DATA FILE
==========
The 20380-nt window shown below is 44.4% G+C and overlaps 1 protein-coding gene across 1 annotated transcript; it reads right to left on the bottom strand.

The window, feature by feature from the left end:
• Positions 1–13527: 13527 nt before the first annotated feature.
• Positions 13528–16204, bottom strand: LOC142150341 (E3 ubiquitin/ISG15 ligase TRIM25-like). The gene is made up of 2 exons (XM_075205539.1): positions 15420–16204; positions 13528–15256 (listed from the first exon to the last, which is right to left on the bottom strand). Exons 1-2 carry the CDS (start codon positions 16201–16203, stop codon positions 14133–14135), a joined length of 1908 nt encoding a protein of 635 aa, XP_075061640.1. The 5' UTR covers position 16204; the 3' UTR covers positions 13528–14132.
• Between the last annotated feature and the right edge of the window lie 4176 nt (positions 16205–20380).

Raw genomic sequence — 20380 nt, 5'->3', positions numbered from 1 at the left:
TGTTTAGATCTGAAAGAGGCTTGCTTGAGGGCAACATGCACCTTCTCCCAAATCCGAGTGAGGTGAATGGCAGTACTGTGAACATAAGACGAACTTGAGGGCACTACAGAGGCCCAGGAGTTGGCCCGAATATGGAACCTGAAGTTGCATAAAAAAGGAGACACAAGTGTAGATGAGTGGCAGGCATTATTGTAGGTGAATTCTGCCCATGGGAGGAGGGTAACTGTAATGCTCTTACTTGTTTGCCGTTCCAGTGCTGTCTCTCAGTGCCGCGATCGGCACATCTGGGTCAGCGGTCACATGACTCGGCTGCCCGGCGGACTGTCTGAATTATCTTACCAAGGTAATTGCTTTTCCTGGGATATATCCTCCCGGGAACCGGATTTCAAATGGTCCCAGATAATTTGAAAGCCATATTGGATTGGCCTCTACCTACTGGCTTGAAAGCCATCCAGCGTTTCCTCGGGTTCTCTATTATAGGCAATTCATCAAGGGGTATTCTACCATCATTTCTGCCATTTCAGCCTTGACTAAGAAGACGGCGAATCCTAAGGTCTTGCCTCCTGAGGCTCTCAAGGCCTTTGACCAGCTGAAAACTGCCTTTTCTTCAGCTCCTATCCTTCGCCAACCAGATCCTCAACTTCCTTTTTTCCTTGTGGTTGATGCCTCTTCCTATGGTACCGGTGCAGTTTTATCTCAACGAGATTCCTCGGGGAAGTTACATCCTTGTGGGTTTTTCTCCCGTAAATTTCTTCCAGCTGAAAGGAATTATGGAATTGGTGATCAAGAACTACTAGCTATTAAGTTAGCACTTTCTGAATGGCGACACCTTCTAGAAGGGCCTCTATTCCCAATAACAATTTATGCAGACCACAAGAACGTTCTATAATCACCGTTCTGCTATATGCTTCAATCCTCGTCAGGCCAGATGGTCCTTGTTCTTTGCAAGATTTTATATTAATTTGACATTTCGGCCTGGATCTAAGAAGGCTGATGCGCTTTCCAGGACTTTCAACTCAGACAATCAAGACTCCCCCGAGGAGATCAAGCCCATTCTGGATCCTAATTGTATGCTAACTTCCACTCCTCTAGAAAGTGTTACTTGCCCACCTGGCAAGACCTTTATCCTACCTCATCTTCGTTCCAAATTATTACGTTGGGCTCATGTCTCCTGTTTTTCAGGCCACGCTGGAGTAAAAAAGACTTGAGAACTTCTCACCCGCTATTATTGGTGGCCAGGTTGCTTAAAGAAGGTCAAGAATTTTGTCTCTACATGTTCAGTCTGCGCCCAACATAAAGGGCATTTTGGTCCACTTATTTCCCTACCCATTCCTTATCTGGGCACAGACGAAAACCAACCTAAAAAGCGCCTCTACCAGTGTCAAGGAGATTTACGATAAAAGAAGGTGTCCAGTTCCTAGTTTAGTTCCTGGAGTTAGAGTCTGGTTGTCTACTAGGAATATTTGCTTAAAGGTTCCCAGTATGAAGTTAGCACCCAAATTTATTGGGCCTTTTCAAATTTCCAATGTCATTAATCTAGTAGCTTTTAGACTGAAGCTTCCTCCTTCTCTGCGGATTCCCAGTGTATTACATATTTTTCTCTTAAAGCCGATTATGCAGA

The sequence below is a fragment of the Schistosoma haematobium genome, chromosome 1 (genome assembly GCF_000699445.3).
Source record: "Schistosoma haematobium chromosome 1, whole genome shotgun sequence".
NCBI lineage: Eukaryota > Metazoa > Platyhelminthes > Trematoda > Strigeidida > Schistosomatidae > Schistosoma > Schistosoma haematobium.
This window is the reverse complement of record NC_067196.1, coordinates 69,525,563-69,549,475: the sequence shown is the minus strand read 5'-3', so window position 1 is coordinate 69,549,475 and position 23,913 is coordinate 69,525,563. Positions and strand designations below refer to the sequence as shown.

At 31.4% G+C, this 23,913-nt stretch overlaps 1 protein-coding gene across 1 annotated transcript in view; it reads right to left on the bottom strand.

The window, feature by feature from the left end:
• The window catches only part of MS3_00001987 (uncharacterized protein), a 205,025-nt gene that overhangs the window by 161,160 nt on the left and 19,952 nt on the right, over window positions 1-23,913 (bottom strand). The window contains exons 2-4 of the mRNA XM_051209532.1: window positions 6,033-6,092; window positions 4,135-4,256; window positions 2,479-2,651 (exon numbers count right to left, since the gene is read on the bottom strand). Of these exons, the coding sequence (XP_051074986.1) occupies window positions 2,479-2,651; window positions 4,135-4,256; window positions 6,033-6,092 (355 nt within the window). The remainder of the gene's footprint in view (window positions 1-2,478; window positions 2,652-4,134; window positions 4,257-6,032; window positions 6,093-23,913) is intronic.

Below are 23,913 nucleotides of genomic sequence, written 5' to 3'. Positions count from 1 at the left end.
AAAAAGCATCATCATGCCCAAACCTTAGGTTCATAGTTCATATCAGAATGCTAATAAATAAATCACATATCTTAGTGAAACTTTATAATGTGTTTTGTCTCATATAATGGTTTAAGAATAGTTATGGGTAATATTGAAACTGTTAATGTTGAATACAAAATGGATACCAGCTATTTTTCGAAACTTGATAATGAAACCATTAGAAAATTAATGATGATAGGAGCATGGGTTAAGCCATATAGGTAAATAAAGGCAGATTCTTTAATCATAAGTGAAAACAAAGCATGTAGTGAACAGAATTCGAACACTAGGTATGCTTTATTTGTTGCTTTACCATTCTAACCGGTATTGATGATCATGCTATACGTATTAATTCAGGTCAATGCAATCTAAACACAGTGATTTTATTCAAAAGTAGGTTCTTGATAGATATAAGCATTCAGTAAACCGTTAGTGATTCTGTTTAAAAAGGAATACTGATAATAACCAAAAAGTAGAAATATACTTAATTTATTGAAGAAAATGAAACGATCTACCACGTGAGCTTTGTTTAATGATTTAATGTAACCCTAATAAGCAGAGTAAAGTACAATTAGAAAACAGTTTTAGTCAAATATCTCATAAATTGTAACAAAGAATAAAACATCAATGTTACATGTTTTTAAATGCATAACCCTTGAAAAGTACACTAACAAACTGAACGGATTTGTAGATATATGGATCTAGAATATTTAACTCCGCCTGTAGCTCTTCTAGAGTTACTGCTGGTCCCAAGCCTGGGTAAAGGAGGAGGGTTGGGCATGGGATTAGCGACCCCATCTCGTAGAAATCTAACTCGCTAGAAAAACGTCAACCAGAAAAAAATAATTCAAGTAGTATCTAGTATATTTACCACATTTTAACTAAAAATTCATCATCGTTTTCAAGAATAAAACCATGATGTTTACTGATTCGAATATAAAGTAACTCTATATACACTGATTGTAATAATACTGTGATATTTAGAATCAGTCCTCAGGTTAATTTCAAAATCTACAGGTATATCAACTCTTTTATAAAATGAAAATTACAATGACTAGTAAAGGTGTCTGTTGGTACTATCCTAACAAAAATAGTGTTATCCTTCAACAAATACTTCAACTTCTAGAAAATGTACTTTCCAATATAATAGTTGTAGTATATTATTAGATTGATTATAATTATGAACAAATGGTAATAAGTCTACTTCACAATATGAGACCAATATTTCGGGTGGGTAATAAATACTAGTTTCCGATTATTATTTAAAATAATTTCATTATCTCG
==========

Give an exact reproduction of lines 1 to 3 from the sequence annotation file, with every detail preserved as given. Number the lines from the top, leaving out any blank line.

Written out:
The 20380-nt window shown below is 44.4% G+C and overlaps 1 protein-coding gene across 1 annotated transcript; it reads right to left on the bottom strand.

The window, feature by feature from the left end:
• Positions 1–13527: 13527 nt before the first annotated feature.